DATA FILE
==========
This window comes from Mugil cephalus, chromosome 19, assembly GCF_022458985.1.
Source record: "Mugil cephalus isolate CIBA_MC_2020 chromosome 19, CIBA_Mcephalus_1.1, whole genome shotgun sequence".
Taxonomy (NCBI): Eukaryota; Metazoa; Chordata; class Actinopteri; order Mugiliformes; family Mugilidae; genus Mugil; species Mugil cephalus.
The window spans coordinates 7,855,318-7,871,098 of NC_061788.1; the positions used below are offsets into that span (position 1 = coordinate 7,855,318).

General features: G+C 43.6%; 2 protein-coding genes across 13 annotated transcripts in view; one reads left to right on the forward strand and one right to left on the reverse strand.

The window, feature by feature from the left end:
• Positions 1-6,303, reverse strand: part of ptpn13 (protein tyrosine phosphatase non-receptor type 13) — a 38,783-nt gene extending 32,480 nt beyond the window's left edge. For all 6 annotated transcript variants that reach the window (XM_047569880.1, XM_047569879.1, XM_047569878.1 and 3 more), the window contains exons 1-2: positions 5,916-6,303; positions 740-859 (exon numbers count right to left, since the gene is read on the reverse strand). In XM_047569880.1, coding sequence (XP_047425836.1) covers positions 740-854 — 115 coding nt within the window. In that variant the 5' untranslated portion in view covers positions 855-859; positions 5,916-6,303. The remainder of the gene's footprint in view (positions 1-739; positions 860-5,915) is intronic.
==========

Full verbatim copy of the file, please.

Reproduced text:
This window comes from Mugil cephalus, chromosome 19, assembly GCF_022458985.1.
Source record: "Mugil cephalus isolate CIBA_MC_2020 chromosome 19, CIBA_Mcephalus_1.1, whole genome shotgun sequence".
Taxonomy (NCBI): Eukaryota; Metazoa; Chordata; class Actinopteri; order Mugiliformes; family Mugilidae; genus Mugil; species Mugil cephalus.
The window spans coordinates 7,855,318-7,871,098 of NC_061788.1; the positions used below are offsets into that span (position 1 = coordinate 7,855,318).

General features: G+C 43.6%; 2 protein-coding genes across 13 annotated transcripts in view; one reads left to right on the forward strand and one right to left on the reverse strand.

The window, feature by feature from the left end:
• Positions 1-6,303, reverse strand: part of ptpn13 (protein tyrosine phosphatase non-receptor type 13) — a 38,783-nt gene extending 32,480 nt beyond the window's left edge. For all 6 annotated transcript variants that reach the window (XM_047569880.1, XM_047569879.1, XM_047569878.1 and 3 more), the window contains exons 1-2: positions 5,916-6,303; positions 740-859 (exon numbers count right to left, since the gene is read on the reverse strand). In XM_047569880.1, coding sequence (XP_047425836.1) covers positions 740-854 — 115 coding nt within the window. In that variant the 5' untranslated portion in view covers positions 855-859; positions 5,916-6,303. The remainder of the gene's footprint in view (positions 1-739; positions 860-5,915) is intronic.